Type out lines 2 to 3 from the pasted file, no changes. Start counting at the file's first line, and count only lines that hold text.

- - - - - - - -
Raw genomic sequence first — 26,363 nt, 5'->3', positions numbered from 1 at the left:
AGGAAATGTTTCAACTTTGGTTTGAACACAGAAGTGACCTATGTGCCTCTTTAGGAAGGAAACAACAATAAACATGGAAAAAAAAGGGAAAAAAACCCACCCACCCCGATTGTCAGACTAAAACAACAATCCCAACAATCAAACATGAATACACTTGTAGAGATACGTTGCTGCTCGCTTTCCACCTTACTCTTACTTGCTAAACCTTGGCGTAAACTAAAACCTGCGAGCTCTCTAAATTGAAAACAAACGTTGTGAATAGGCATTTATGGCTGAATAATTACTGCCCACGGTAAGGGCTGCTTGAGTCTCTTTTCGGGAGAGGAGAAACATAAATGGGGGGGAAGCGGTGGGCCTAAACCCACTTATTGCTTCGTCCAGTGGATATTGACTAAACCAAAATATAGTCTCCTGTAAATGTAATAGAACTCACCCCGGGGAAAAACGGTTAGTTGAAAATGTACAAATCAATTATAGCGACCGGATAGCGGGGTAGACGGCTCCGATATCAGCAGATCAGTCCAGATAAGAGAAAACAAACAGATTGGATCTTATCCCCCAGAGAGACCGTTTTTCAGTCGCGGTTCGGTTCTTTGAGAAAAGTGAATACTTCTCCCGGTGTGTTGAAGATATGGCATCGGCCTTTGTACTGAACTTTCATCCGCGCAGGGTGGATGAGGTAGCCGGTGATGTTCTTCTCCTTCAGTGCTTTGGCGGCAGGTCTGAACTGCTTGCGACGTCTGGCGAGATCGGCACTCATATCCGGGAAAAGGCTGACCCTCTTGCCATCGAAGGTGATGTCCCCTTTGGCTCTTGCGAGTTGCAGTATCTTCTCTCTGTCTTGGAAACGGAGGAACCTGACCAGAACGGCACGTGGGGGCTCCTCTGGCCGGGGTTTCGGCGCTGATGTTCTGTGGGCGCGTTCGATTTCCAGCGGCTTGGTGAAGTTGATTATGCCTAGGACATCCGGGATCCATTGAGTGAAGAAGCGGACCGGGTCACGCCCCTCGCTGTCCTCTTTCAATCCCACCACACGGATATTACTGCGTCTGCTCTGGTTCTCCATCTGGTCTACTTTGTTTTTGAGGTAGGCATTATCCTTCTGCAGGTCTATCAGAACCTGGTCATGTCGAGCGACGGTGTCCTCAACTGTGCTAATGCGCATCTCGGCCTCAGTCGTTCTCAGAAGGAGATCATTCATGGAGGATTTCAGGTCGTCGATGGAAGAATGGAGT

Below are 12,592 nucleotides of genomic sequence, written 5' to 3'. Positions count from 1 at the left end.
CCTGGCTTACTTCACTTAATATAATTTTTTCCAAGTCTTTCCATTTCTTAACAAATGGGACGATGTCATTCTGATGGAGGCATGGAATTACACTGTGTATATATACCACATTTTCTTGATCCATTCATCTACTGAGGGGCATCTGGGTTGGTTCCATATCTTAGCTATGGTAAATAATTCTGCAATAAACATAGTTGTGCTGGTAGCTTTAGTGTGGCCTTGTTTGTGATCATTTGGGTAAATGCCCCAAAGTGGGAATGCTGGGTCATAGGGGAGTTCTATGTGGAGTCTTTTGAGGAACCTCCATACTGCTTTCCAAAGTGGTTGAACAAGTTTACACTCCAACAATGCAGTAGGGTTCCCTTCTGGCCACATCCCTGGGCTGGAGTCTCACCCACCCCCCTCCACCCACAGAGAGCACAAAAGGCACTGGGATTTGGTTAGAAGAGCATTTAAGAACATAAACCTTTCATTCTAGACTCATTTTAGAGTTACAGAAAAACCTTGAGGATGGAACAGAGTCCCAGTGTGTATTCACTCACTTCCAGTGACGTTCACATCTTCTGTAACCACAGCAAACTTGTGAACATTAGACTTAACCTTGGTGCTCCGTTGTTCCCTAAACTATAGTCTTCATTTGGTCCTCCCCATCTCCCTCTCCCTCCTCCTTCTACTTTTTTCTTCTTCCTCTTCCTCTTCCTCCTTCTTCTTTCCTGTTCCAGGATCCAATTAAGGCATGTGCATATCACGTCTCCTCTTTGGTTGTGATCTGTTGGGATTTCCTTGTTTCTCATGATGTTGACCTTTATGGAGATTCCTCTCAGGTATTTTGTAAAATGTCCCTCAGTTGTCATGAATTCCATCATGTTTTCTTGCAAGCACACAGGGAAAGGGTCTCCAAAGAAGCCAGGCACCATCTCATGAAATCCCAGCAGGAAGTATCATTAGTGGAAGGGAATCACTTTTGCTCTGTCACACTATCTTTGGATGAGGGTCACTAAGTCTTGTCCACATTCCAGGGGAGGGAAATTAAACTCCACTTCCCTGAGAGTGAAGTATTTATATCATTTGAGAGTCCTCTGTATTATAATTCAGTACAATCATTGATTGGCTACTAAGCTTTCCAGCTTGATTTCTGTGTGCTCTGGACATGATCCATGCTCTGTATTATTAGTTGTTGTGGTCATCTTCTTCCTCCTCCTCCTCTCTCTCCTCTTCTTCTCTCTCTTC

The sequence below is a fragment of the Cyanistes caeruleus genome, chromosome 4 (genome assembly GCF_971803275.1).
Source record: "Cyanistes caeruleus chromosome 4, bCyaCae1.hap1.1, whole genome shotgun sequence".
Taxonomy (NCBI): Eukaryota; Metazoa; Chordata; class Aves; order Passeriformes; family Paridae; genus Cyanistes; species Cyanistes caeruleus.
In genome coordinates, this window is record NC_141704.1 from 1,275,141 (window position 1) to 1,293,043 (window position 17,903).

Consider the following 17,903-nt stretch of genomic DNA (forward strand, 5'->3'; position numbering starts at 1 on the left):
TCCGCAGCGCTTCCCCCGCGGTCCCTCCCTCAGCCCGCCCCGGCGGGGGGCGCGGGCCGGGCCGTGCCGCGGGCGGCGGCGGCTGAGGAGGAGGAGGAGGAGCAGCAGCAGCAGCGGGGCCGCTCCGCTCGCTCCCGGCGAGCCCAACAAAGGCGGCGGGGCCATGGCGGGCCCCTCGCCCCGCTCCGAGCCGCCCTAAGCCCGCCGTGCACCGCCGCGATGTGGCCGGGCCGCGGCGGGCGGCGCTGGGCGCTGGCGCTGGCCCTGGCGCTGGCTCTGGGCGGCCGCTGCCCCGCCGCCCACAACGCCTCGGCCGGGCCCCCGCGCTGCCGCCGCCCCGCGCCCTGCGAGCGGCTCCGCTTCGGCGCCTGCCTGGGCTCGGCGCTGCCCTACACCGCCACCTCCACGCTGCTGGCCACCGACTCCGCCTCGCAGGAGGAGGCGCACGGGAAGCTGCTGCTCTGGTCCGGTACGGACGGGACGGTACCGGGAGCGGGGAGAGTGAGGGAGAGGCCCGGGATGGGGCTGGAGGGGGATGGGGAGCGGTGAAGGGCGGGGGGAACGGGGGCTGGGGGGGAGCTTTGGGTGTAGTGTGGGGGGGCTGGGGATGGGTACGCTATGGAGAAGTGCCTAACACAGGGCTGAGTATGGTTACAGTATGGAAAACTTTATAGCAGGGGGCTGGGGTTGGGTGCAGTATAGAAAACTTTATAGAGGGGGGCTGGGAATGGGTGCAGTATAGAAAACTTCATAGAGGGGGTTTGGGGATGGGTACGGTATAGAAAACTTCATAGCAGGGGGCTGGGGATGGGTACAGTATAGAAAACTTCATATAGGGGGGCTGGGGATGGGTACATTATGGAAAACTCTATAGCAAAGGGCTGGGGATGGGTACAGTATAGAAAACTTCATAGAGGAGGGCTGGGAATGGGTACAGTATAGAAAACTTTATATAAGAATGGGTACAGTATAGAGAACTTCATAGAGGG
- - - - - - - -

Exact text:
AGGAAATGTTTCAACTTTGGTTTGAACACAGAAGTGACCTATGTGCCTCTTTAGGAAGGAAACAACAATAAACATGGAAAAAAAAGGGAAAAAAACCCACCCACCCCGATTGTCAGACTAAAACAACAATCCCAACAATCAAACATGAATACACTTGTAGAGATACGTTGCTGCTCGCTTTCCACCTTACTCTTACTTGCTAAACCTTGGCGTAAACTAAAACCTGCGAGCTCTCTAAATTGAAAACAAACGTTGTGAATAGGCATTTATGGCTGAATAATTACTGCCCACGGTAAGGGCTGCTTGAGTCTCTTTTCGGGAGAGGAGAAACATAAATGGGGGGGAAGCGGTGGGCCTAAACCCACTTATTGCTTCGTCCAGTGGATATTGACTAAACCAAAATATAGTCTCCTGTAAATGTAATAGAACTCACCCCGGGGAAAAACGGTTAGTTGAAAATGTACAAATCAATTATAGCGACCGGATAGCGGGGTAGACGGCTCCGATATCAGCAGATCAGTCCAGATAAGAGAAAACAAACAGATTGGATCTTATCCCCCAGAGAGACCGTTTTTCAGTCGCGGTTCGGTTCTTTGAGAAAAGTGAATACTTCTCCCGGTGTGTTGAAGATATGGCATCGGCCTTTGTACTGAACTTTCATCCGCGCAGGGTGGATGAGGTAGCCGGTGATGTTCTTCTCCTTCAGTGCTTTGGCGGCAGGTCTGAACTGCTTGCGACGTCTGGCGAGATCGGCACTCATATCCGGGAAAAGGCTGACCCTCTTGCCATCGAAGGTGATGTCCCCTTTGGCTCTTGCGAGTTGCAGTATCTTCTCTCTGTCTTGGAAACGGAGGAACCTGACCAGAACGGCACGTGGGGGCTCCTCTGGCCGGGGTTTCGGCGCTGATGTTCTGTGGGCGCGTTCGATTTCCAGCGGCTTGGTGAAGTTGATTATGCCTAGGACATCCGGGATCCATTGAGTGAAGAAGCGGACCGGGTCACGCCCCTCGCTGTCCTCTTTCAATCCCACCACACGGATATTACTGCGTCTGCTCTGGTTCTCCATCTGGTCTACTTTGTTTTTGAGGTAGGCATTATCCTTCTGCAGGTCTATCAGAACCTGGTCATGTCGAGCGACGGTGTCCTCAACTGTGCTAATGCGCATCTCGGCCTCAGTCGTTCTCAGAAGGAGATCATTCATGGAGGATTTCAGGTCGTCGATGGAAGAATGGAGT

Below are 12,592 nucleotides of genomic sequence, written 5' to 3'. Positions count from 1 at the left end.